What Is the Difference Between Steam Rooms and Sauna’s?

I think we can all agree there is nothing more rewarding than going to the closest spa on a weekend (or weekday, I don’t judge –I’ve been there), and letting all your worries melt away in a sauna. The Scandinavian’s have sworn of the benefits of saunas for years—and rightfully so. The Greeks and Romans harnessed it’s benefits since ancient times. Truthfully, I there are many health perks for your body saunas actually provide. As if I needed another excuse to go to the spa more! And if you’re anything like me, you’ll be sure to recite these benefits to the next person who questions why you’ve booked a yearly membership to your local spa and or a regular getaway visits to a geothermal one.

You’re probably sitting here thinking “hey, didn’t I just read about this the other week? Aren’t saunas the same as steam rooms?” Well, you’d be surprised to know that while some of the benefits remain the same, saunas differ in their functionality, as well as the benefits they provide. One of the most notable differences between saunas and steam rooms, is that unlike steam rooms saunas use a dry heat with extremely low humidity and are usually heated by “wood, gas, electric, or infrared technology.” Steam rooms on the other hand, utilize humidity, and are typically not a hot as saunas.

The Benefits of Sauna

Strengthen Your Immune System

Those who use saunas regularly stay healthier and heal quicker when illnesses occur. How you might ask? Well, saunas are known to increase your body’s whites blood cell count. For those of you who don’t know this already, white blood cells are your body’s way of fighting off infections and diseases. Think of them as your body’s first line of defense—the more you have, the better chance of protecting your body and fighting of unwanted toxins that may cause you harm. Additionally through sweat you getting rid of toxins from your body at an accelerated rate.

Taken the UK wet and windy climate, I love a sauna especially in the winter months. Sauna will not only shake off the dreaded cold and get you back on your fit quicker, studies suggest that going to the sauna in a winter months helps us to keep our skin well moist. You may ask, sauna? Are you sure, it’s dries you out! Well, the skin loses a lot of moisture in the winter as the temperatures outside change and are unstable and a few sessions in the sauna stable air reconstructs and moistures skin to its lost glory.

Chronic Pain Remedy

Did you know that celebrities with chronic illness, like the one and only Lady Gaga swear by this? One of the most common features in chronic illnesses, the increased inflammation throughout the body –causing tiredness and serious pain. However, Scientists believe that saunas “reduce the inflammation levels in the blood,” providing temporary relief. A study in 2009 also found that saunas aid the body in reducing stiffness of the muscles in as little as a four week period.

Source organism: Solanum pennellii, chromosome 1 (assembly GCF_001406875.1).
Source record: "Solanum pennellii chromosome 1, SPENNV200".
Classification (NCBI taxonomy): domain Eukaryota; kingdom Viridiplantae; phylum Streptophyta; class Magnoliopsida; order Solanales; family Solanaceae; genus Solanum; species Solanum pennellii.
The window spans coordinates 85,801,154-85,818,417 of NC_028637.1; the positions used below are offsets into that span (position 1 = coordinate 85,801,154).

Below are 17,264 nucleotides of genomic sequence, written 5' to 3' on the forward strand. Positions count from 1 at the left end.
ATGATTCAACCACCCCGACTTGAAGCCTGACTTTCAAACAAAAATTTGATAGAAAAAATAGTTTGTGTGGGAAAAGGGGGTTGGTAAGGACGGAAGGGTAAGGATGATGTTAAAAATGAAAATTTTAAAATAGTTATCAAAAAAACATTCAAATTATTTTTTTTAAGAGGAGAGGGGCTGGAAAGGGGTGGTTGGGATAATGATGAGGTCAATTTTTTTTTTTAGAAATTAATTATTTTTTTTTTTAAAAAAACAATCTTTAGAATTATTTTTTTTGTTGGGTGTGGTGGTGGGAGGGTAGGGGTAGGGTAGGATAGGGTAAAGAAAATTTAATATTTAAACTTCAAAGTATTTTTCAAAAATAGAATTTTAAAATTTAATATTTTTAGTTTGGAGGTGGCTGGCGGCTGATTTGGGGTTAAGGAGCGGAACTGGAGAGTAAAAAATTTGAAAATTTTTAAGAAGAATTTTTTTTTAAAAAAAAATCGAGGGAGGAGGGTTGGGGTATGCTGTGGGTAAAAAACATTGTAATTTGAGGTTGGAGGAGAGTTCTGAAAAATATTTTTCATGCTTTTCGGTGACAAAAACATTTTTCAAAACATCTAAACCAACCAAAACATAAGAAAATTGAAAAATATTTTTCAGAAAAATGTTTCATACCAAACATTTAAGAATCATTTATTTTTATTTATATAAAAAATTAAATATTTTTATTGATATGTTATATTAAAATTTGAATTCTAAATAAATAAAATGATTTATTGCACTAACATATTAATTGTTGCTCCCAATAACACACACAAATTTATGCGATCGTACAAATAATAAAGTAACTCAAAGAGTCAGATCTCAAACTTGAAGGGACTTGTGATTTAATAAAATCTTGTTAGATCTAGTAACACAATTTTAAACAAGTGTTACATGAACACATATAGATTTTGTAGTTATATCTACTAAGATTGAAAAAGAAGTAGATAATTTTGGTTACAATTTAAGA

If you have joint pain such as althritis sauna is the place you want to pay a visit regularly. Sauna increases your blood circulation therefore can reduces pain in your joints.

Improve Your Mental Health

As you should have guessed, like steam rooms, saunas help improve your body’s circulation system –including the flow of blood to your brain. Regular use of a sauna has been found to improve your sleep and your mood, whilst reducing the symptoms of anxiety and depression. A tip that I like to use while I am in a sauna session is to meditate. Clearing your thoughts for 20 minutes can help align your body and mind—ultimately increasing your relaxation.

Tips for Boosting Your Sauna Experience  

Dry Brushing

For five minutes before your session, take your dry brush and massage your skin in an upwards motion towards your heart. Like I mentioned a couple of weeks ago, start at your legs and move up towards your stomach, then arms. This will promote increased blood circulation throughout your body, as well as prep your skin for the detoxification process ahead. Trust me, your skin will love you afterwards!

Hydrate

You should all know this by now –hydrate, hydrate, hydrate! Health specialists emphasize the importance of staying hydrated throughout your session for “safety and session optimization. Proper hydration allows your body’s processes to work efficiently.” You can even enhance your water with minerals and electrolytes to replenish your body whilst it sweats out the toxins during your time in the sauna as well.

Shower Before and After

After you’ve dry brushed, hit the shower to open up your pores before-hand. This will allow your body to open up its pores before you’ve reached the sauna, to allow the detoxification processes to occur quicker, maximizing your sauna experience. Once you’ve finished your sauna session, it’s important to take a cool shower to stop your body from sweating, and re-close your pores to avoid any reabsorption of toxins you just spent time expelling from your body. I suggest that you also moisturize your skin with either a lotion or oil to replenish your body’s skin barrier. Your body will be glowing, trust me!

Are There Risks to Saunas?

Similarly, to steam rooms  saunas are likely to cause dizziness, so make sure you drink lots of water beforehand and afterwards. It is extremely important to listen to your body during your time in the sauna. It is recommended that you spend between 20 to 30 minutes per session. However, if you begin to experience light-headedness, or any other discomfort, remove yourself safely from the room and seek medical attention. Ultimately the safest method to sauna use is to consult with your doctor beforehand if you have any underlying medical conditions. It’s important to know the risk ahead of time, to avoid any negative side-effects. 

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